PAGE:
UK Coroner Warns of Cosmetic Surgery Dangers Abroad After Tragic Death in Turkey.

31-year-old British Woman Dies in Istanbul Clinic; Coroner Raises Concerns Over Lack of Information and Regulation.

A stark warning has been issued by a UK coroner about the risks associated with undergoing cosmetic surgery abroad, following the tragic death of a 31-year-old British woman, Melissa Kerr, who died after a buttock enlargement procedure in Turkey.

Melissa Kerr, hailing from Gorleston in Norfolk, sought to enhance her appearance through a buttock enlargement surgery performed at the private Medicana Haznedar hospital in Istanbul. This cosmetic procedure, commonly known as a Brazilian butt lift, involves the transfer of fat from other areas of the body into the buttocks.

The inquest, conducted in Norwich, revealed that Kerr had received only “limited information regarding the risks and mortality rate” linked to the surgery. Tragically, she passed away on the very day of the procedure, November 19, 2019, as injected fat entered a vein, blocking her pulmonary artery. The official cause of death was recorded as a pulmonary thromboembolism.

Jacqueline Lake, the senior coroner for Norfolk, expressed her concerns that individuals may not be adequately informed about the hazards of cosmetic surgery abroad, potentially leading to future fatalities. She plans to write to the health secretary, Steve Barclay, urging for improved patient information and safeguards.

Kerr’s correspondence with a hospital worker prior to her trip to Turkey revealed her apprehension about the operation. She had arranged to pay £3,200 in cash for the procedure and had expressed her nervousness. Notably, she had repeatedly requested to see photographs of previous patients, but there was no evidence to suggest that these were provided. Kerr had no known pre-existing health conditions and had previously undergone a breast enlargement without complications a decade earlier.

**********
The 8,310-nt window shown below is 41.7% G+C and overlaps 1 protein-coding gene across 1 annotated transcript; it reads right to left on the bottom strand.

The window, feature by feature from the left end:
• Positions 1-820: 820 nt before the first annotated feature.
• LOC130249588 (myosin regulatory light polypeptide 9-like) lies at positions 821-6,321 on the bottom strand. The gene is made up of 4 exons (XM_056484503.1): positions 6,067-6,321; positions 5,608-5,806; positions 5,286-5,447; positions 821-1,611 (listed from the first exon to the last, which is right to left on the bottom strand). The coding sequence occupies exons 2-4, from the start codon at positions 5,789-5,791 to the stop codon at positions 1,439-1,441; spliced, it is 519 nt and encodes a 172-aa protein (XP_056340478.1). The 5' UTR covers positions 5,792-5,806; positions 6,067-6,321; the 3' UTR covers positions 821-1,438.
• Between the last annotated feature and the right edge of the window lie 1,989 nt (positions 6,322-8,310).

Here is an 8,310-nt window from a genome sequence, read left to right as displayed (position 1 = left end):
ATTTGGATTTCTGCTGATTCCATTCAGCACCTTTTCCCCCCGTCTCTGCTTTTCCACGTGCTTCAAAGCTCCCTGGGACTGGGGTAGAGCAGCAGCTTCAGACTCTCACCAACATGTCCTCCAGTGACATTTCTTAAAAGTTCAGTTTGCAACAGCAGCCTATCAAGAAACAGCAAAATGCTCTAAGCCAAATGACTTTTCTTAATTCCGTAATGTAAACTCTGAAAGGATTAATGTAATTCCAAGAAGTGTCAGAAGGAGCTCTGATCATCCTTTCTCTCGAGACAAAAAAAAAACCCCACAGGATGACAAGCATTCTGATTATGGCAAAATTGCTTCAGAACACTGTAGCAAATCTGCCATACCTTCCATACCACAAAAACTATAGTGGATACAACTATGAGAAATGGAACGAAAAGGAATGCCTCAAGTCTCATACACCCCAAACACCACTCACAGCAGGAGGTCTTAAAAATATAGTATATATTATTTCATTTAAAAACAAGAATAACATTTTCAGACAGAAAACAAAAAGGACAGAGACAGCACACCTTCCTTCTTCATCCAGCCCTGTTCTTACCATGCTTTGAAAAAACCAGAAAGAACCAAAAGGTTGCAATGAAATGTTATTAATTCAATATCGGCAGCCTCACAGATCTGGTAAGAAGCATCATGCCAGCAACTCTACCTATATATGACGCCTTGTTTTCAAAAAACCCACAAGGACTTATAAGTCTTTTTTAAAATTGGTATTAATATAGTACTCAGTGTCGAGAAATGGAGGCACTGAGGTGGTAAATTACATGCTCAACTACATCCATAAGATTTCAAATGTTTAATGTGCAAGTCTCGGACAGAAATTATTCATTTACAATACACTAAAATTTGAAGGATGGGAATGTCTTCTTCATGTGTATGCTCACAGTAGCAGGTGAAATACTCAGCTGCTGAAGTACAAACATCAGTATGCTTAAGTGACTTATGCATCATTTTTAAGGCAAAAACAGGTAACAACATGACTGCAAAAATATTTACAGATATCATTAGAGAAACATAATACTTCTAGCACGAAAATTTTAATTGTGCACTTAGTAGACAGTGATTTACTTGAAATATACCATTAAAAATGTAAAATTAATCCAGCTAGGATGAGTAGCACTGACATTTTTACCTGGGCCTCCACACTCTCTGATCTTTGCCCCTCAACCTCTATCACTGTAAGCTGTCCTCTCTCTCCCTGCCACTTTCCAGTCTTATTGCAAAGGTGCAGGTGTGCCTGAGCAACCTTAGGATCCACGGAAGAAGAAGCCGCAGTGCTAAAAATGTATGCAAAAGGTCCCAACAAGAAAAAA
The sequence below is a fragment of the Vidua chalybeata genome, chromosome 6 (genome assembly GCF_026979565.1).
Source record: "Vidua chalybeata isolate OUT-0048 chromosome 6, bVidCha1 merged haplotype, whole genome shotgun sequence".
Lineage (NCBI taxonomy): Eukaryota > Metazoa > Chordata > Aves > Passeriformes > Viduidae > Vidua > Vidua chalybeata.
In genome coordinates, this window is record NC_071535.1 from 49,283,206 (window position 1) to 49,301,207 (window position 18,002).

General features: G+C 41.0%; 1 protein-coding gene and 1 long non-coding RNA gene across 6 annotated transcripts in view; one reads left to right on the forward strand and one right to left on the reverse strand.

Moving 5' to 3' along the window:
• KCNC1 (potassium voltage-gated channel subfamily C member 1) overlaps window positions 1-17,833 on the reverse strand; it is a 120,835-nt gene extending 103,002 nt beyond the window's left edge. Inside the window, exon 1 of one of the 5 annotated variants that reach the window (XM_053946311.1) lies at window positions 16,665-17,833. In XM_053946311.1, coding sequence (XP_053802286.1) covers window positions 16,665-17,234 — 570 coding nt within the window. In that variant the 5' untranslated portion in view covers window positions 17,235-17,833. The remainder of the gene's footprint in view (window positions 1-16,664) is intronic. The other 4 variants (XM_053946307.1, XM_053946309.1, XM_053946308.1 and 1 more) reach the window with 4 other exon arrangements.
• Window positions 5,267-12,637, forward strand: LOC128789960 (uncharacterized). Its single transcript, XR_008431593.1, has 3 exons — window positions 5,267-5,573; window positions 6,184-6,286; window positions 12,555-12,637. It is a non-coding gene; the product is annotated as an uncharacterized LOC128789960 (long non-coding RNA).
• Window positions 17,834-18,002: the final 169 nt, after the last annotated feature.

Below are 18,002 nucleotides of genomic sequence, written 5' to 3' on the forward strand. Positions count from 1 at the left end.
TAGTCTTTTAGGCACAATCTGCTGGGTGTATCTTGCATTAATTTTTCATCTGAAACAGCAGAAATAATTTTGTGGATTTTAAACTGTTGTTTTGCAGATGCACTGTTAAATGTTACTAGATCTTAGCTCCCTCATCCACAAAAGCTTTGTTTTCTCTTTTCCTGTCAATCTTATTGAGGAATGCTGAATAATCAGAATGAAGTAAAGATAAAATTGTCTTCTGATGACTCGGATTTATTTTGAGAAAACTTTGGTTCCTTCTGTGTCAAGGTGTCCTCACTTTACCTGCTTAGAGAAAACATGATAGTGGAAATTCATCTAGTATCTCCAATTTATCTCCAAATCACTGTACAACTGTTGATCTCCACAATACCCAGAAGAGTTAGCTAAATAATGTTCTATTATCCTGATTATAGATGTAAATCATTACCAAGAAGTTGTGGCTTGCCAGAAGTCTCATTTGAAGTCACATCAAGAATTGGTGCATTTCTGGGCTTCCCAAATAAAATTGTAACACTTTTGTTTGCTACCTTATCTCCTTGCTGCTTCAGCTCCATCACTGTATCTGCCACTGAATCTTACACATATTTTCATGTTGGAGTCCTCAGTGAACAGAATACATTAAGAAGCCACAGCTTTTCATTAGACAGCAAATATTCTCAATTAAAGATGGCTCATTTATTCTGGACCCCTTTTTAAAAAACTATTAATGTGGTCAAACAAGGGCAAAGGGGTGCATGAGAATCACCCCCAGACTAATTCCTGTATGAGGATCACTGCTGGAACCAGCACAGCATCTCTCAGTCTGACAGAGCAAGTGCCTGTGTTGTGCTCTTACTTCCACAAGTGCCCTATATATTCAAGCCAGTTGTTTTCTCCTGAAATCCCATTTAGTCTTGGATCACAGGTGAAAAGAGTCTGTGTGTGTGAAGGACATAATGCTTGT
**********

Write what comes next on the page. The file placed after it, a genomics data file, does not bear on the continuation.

Simon Withey, a consultant plastic surgeon who provided expert testimony in Kerr’s case, emphasized the high risk associated with Brazilian butt lifts, suggesting a death rate “likely to be in excess of one in 4,000.” He further speculated that had the procedure’s risks been explained to Kerr before committing financially, she might not have proceeded.

The Brazilian butt lift is a popular cosmetic surgery globally, but its reputation is tarnished by its high mortality rate. Several countries have either banned or restricted the procedure due to safety concerns. In 2018, the British Association of Aesthetic Plastic Surgeons (BAAPS) issued a warning, advising its members against performing Brazilian butt lifts until further research was conducted.

Melissa Kerr’s tragic demise occurred four years after another British woman, Leah Cambridge, lost her life following a Brazilian butt lift in Turkey in 2018. Cambridge, 29, had undergone the procedure in a private clinic in Izmir after becoming self-conscious about stomach weight gain. Her partner had advised against the surgery.

These cases underscore the significant risks associated with traveling abroad for cosmetic surgery, where standards and regulations may not meet UK standards. According to BAAPS, more than 200 British individuals experience serious complications annually after undergoing cosmetic surgery abroad. The organization strongly advises anyone considering such procedures to conduct thorough research and consult with a qualified surgeon before making any decisions.

The tragic death of Melissa Kerr serves as a poignant reminder of the importance of patient safety and informed decision-making in the realm of cosmetic surgery, both domestically and abroad.






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